This is a portrait of our thirteen-year-old friend, Bronco. Bronco and I don’t often get along: he and my husband lived happily (and messily) together in bachelor bliss for five years until I entered the picture. Each time Bronco would stroll past, aloof and uninterested when we first met, I could hear him thinking “everything was fine until YOU came along.” In a way, he was right. No more sleeping on the couch. No more sleeping on the bed. No more digging holes in the lawn. No more free run of the house when the humans were away (he figured out how to open locked windows and would regularly escape). And then came the other animals, each one adopted as he had been. And then the children, climbing over him, using him as a step-stool, “petting” him with a little TOO much love, at times.
Bronco and I pass each other in the halls like two polite co-workers: occasionally we’ll stop for a chat (or a pet), but he’s made it clear he’s got more important things to do. Like nap. It makes me laugh because I know our aloof relationship is all a facade, an act. I know this because one day, years ago, Bronco saved me from two men who entered our home. They never had the chance to execute whatever their dark plans may have been: my fifty-pound mutt of completely unidentifiable origin made sure of that. And then, one year later, on a frigid November morning at the beach, Bronco was carried away by a rip-tide. I watched in horror as his head went under the waves and I jumped in after him, despite being fully clothed and very pregnant.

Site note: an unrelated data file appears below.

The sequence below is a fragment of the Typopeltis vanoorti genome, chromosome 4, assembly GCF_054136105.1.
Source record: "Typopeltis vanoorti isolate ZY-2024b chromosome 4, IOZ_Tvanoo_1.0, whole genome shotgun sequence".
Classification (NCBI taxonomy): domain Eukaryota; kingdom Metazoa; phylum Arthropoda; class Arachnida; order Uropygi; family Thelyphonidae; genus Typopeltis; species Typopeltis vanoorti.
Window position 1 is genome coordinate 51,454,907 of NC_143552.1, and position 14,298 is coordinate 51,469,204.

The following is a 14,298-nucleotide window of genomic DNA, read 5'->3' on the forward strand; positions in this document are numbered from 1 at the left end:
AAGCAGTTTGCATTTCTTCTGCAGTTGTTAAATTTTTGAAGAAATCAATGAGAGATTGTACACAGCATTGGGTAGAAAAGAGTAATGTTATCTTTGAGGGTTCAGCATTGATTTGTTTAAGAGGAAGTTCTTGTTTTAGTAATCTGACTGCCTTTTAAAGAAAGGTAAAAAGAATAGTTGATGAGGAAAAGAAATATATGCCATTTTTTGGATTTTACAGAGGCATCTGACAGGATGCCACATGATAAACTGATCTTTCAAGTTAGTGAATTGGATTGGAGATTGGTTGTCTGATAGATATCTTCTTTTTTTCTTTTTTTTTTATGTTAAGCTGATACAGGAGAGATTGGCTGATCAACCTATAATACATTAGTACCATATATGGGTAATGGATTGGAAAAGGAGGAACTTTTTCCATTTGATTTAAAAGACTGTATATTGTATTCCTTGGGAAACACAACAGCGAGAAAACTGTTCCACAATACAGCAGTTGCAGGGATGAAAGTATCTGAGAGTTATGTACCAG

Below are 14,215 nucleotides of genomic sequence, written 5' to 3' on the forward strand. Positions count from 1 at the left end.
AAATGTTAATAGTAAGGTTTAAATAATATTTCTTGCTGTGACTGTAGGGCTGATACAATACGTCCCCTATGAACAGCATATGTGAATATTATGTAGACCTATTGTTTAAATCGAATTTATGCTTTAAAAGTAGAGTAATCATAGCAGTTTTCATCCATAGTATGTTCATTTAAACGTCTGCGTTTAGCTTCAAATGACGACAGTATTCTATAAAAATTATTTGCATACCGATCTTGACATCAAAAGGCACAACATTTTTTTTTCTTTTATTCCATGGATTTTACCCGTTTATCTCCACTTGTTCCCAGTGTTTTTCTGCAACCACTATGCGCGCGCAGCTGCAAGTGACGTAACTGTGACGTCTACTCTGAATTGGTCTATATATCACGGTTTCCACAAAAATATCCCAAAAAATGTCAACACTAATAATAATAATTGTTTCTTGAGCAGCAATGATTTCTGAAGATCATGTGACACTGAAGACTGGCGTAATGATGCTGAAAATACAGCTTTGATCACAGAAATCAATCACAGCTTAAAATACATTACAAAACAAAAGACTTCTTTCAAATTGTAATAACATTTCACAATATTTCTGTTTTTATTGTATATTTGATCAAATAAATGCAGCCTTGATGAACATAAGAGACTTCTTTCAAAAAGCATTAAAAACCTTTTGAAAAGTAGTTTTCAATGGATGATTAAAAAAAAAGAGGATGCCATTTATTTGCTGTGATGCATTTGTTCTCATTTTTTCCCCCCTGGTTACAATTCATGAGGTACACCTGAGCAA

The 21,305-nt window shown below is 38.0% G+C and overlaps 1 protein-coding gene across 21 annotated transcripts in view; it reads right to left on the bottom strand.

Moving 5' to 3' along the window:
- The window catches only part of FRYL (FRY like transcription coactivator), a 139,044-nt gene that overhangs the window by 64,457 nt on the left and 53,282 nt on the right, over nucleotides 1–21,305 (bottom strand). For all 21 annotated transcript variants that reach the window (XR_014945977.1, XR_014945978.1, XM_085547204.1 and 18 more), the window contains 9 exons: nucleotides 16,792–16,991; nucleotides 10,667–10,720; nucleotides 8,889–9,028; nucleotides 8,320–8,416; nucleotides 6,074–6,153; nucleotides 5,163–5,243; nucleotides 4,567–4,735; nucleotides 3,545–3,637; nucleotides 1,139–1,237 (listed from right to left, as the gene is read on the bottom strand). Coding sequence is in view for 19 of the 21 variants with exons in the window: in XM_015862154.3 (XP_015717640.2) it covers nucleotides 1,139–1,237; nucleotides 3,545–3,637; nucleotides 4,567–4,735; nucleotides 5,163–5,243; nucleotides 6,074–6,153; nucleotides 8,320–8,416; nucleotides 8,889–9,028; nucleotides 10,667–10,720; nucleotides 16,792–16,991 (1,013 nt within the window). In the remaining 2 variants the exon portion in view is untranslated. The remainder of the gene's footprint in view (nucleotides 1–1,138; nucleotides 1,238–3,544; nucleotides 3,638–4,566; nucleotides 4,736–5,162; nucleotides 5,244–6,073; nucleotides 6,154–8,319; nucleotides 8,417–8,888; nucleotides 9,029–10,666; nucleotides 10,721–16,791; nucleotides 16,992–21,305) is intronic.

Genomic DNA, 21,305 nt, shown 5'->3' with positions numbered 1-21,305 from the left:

It took almost fifty attempts to take this picture: he was simply not interested in looking at me (although he is nearly blind, so eye contact isn’t really his strong suit anymore). Perhaps he didn’t hear my calls, my cajoles, for his hearing is certainly not what it used to be. Perhaps he was feeling grumpy because his hips are continuously sore. Perhaps his ego has been irrevocably bruised because he needs my help to climb the stairs at the end of each night. But then, as I was about to give up, I whispered his name softly. He turned to me, just once, and waited for the shutter to click.